However, in terms of the appointment process and what considerations would be made regarding the composition of the advisory board, again, there's the recognition that there is a unique legal tradition in Quebec, and while there is no specific determination of the composition for the appointment of a Quebec justice to the Supreme Court of Canada, it would be in recognition of that unique tradition and potentially additional members who would be on the advisory board from the province of Quebec. This is something that is to be determined in a substantive way, but I think that in terms of this process, the recognition that there needs to be a distinction regarding appointments from Quebec in terms of Quebec's unique constitutional realities and its legal system is important.


    You have time for one more short question.
    Thank you.
    It's great to see that the proposed nomination process has received widespread approval from editorial boards such as that of the Montreal Gazette and from columnists and professors across the political spectrum, who have judged it to be an improvement and more transparent than the previous process.
    How did the government select its three nominees on the advisory panel, and will this panel remain in place for future appointments as well?
     Thank you for the question.
    In terms of the three government appointees to the advisory board, it's in the mandate letter from the Prime Minister to the chair and the members that their terms will be for six months. The order in council says that terms will be for up to five years.
    In terms of how the government identified its candidates, I think without reservation that former prime minister Kim Campbell's contributions as the prime minister and in holding down various portfolios as a minister of the crown and her contributions to our country in her post-public life are well known. We very much appreciate seeing the positive responses to her appointment and we hold her in the highest regard.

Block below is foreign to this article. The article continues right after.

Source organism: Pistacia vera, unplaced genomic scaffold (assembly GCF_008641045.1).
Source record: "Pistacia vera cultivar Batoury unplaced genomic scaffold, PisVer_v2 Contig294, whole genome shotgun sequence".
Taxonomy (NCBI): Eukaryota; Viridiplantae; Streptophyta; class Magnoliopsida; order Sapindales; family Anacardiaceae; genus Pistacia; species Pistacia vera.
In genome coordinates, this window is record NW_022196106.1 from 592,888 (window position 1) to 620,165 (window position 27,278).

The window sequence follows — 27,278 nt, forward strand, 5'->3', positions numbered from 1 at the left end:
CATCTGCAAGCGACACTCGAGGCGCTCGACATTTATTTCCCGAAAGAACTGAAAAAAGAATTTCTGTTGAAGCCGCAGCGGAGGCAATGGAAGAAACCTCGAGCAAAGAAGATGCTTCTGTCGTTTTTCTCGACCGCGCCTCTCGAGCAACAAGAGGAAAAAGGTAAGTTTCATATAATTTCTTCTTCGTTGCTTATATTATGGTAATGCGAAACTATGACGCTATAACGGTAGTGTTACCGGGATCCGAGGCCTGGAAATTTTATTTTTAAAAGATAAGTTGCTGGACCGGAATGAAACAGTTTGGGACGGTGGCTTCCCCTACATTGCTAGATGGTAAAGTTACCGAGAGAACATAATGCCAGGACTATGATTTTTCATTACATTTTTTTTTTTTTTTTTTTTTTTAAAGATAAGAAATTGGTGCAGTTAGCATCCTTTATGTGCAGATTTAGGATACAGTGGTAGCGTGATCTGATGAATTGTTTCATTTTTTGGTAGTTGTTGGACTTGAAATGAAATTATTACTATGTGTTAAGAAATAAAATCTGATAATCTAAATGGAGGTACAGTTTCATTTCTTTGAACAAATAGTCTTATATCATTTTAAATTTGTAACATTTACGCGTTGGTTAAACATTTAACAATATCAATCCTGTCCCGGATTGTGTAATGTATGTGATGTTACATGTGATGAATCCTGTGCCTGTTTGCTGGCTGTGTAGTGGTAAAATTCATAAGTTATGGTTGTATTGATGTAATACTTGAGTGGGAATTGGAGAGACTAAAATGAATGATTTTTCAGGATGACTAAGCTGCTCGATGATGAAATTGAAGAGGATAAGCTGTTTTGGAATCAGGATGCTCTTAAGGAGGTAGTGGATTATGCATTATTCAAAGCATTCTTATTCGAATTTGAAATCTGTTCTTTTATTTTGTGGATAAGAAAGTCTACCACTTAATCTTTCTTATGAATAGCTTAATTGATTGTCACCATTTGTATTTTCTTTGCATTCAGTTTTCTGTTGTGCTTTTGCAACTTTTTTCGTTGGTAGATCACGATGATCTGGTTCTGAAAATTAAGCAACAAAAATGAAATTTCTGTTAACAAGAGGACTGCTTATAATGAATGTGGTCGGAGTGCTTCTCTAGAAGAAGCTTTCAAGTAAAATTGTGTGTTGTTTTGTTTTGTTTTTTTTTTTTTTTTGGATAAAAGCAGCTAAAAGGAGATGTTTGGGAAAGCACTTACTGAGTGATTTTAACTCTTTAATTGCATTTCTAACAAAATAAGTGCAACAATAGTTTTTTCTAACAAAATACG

In terms of the other two government members, both of whom are non-lawyers, and specifically so, these are eminent Canadians who in their own right have contributed to the fabric of our country in substantive ways. One is a former premier of the Northwest Territories. He has contributed to his nation and to the reconciliation with indigenous peoples, and he brings that perspective. The other has done a substantive amount of work in her community. That work, and the work of Stephen, is reflective of the commitment we have to diversity, and the recognition that non-legal members are important to provide perspective in terms of their various backgrounds and can contribute to discussions around assessment criteria.
    Thank you very much.
    Now Mr. Nicholson and Mr. Schmale will share this time.
    Go ahead, Mr. Nicholson.
    Thank you very much.
    Thank you for your comments, Minister, with respect to Atlantic Canada and the importance of this being part of the consideration.
    I have one question about that. If it is important and it's important to the Prime Minister and it's important to you, why wouldn't it have been listed as one of the criteria? You have a list of criteria that are important: functionally bilingual, of course, and representing the diversity of the country. Why wouldn't the importance of the person coming from Atlantic Canada have been mentioned in the criteria at this point in time?
    In the mandate letter from the Prime Minister to the advisory board is the recognition and the need to have candidates from Atlantic Canada on the short list of three to five.
    Let me ask you this. You said you're going to replicate the system that you're putting in place for the Supreme Court nominees across Canada for superior court judges. Did I get that right?
    What I meant—and I may have misspoken—is that we are intending, in terms of the question that was asked about appointments to superior courts, to reconstitute the process by which superior court justices are appointed. When I said replicating, I meant ensuring there is diversity in terms of the appointments and that there's an ability to reach out into the legal community to identify jurists who potentially would not normally be identified, to ensure that, for example, under-represented persons would have the ability to sit as superior court justices to transform the look of the bench.
    How soon do you think this process is going to be put in place? You must be concerned by the delays in getting appointments done. You must be considerably concerned by the comments of the Chief Justice of the Supreme Court that with respect to over 40 judicial appointments.... You've been in office about 10 months, and it seems to me that some process has to be put in place. What is the problem with going forward on this? Are you as concerned, as I'm sure I guess you would be, to hear from the Chief Justice about the challenges they're facing with all these vacancies?


    I appreciate the question.